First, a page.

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Nate Schmidt proving to be worth the gamble for Vegas

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Vegas’ No. 88 has risen from sheltered No. 6 defenseman in Washington to Western Conference Champion workhorse.

Winnipeg Jets v Vegas Golden Knights - Game Four Photo by Ethan Miller/Getty Images

Nate Schmidt is rarely found without a smile on his face. And after his Vegas Golden Knights advanced to the Stanley Cup Final in quick succession — just 15 games overall — who can blame him?

The 26-year-old blueliner may face his former team in the finals next week, and it is truly special to have watched his growth over the past year.

Consider this; in the 2016-17 season, Schmidt averaged just 15:29 of ice time per game, which put him on the very low end of defensemen who played in at least 50 games (160th of 170 d-men, to be exact). This year, he led the Knights with nearly seven more minutes of ice time per game, and far more shifts in the defensive zone.

A Tale of Two Seasons (and Playoffs)

Season Team dZS% Avg. TOI
Season Team dZS% Avg. TOI
2016-17 Season WSH 40.8% 15:29
2016-17 Playoffs WSH 27.4% 16:39
2017-18 Season VGK 53.0% 22:14
2017-18 Playoffs VGK 59.9% 24:53
(dZS% = Defensive Zone Start %) Data from Hockey Reference

Further, he was quite often on the ice against a team’s top line:

Micah Blake McCurdy, HockeyViz

But that’s the regular season. Sports are the perfect venue for, “what have you done for me lately?” and Schmidt, more than perhaps any other Knight, has been truly excellent as of late.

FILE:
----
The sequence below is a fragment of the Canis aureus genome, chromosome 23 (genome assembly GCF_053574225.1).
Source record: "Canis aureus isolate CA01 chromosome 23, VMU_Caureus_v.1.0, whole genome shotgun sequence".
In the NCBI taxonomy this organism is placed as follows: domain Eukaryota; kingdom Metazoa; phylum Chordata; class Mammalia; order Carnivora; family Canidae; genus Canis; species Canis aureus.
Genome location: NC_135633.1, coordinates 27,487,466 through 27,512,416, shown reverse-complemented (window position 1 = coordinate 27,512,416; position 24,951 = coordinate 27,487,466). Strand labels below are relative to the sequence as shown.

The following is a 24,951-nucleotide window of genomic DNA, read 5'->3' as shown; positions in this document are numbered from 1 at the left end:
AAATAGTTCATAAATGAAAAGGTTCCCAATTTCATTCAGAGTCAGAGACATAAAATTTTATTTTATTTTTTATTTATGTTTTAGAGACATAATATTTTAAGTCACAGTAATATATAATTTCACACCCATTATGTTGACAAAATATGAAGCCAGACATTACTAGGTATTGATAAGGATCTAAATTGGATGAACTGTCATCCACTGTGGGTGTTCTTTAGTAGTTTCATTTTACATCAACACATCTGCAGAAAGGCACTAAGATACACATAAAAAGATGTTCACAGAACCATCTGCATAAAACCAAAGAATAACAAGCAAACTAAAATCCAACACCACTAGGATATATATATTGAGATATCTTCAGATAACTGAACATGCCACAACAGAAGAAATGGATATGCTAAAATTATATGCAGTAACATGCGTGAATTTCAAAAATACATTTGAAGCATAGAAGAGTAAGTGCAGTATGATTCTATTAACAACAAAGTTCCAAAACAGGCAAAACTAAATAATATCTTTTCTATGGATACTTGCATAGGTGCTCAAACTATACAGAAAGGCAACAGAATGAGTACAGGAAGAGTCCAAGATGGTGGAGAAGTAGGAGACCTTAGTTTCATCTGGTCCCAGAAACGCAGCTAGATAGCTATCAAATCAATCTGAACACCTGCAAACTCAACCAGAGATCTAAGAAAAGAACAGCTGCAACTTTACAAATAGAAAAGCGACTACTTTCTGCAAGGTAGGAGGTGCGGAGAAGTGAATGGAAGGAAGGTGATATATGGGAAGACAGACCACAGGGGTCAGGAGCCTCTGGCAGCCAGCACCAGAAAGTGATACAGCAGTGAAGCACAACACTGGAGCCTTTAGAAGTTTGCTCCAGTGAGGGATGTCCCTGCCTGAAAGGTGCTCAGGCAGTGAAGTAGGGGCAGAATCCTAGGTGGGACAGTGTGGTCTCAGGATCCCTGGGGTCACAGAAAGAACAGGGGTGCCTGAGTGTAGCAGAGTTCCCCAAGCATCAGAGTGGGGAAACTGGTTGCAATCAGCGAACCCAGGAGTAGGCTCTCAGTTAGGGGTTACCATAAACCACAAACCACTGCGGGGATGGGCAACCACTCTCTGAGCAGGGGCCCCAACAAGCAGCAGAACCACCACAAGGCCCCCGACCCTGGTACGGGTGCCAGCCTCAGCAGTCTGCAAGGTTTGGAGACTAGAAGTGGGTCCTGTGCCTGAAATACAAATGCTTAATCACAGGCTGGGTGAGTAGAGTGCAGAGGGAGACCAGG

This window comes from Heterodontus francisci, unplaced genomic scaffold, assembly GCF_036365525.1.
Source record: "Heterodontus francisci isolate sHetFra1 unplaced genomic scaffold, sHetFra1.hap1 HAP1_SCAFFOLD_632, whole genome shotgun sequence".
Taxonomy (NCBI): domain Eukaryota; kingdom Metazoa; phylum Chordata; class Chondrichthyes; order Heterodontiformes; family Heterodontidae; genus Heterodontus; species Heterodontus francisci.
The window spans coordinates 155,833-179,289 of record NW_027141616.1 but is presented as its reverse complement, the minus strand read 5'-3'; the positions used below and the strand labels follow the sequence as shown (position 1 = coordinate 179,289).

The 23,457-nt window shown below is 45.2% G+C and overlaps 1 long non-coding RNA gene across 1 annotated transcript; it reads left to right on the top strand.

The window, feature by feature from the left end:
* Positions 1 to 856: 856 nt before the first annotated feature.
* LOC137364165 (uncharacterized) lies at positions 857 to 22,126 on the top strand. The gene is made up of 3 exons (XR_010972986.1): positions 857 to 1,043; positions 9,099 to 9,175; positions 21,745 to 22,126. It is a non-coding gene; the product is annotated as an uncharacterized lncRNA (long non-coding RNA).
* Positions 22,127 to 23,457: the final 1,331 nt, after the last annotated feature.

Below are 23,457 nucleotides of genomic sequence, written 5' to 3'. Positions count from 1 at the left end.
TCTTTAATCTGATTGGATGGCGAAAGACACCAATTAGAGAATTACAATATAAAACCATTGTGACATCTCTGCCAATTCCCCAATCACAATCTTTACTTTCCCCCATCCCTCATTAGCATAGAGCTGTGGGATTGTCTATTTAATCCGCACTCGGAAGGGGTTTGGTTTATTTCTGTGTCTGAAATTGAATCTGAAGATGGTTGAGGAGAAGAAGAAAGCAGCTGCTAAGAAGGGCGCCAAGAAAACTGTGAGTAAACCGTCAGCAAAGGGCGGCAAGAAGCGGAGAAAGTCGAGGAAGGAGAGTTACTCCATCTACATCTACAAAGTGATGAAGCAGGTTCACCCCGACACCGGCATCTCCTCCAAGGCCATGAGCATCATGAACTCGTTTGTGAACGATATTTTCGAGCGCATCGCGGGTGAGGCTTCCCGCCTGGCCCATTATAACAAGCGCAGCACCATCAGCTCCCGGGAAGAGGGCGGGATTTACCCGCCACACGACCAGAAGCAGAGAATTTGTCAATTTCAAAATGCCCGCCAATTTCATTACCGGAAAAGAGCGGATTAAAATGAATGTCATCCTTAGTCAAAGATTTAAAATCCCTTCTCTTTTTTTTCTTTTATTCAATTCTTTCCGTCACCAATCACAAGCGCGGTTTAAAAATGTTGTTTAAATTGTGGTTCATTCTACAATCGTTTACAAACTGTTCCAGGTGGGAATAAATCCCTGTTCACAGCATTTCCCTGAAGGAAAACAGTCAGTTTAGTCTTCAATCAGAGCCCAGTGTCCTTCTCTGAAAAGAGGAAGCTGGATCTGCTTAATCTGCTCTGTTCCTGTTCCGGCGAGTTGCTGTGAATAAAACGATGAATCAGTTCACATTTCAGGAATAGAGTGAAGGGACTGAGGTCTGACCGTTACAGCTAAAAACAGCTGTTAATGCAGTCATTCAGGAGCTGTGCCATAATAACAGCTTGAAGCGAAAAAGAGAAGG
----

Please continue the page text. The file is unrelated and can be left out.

His performances in the series against the San Jose Sharks and Winnipeg Jets were quite impressive, and they showcased his ability to neutralize, or at least slow, a high-octane offense.

Oftentimes, merely playing against elite competition frequently earns one the title of a “shutdown defender.” We see this with the penalty kill—countless players are considered great PK’ers simply because the coach has chosen to deploy them in those instances, rather than their actual ability there (see: Tom Kuhnhackl, Pittsburgh Penguins).

This is not the case for Schmidt, however, as he rebounded from a so-so showing against the Los Angeles Kings’ top line, which featured Hart Trophy candidate Anze Kopitar, to be arguably his team’s only hope (alongside his partner Brayden McNabb, that is) against the Sharks’ Joe Pavelski line and the Jets’ Mark Scheifele/Blake Wheeler juggernaut.

Schmidt vs. Top Opponent Centers (5v5)

Opposing Center Schmidt TOI Rest of Team TOI Schmidt CF% Rest of Team CF% Schmidt SCF% Rest of Team SCF%
Opposing Center Schmidt TOI Rest of Team TOI Schmidt CF% Rest of Team CF% Schmidt SCF% Rest of Team SCF%
Joe Pavelski 64:16 28:52 53.49% 30.77% 55.74% 23.53%
Mark Scheifele 60:00 17:31 49.09% 33.33% 46.15% 37.50%
Data courtesy of Natural Stat Trick

It’s funny to think that Schmidt and McNabb’s combined salaries ($3.925MM) this year could pay for about half of a Drew Doughty ($7MM), Brent Burns ($8MM) or Dustin Byfuglien ($7.6MM), and neither of the Vegas pair are on rookie deals. They’re also not out on the golf course at this point of the year, which cannot be said about the other defensemen listed.

Regardless of whether the Golden Knights are to square off against the Tampa Bay Lightning or the Washington Capitals, one thing is for sure; Nate Schmidt has his work cut out for him.

And he’ll be grinning the whole time.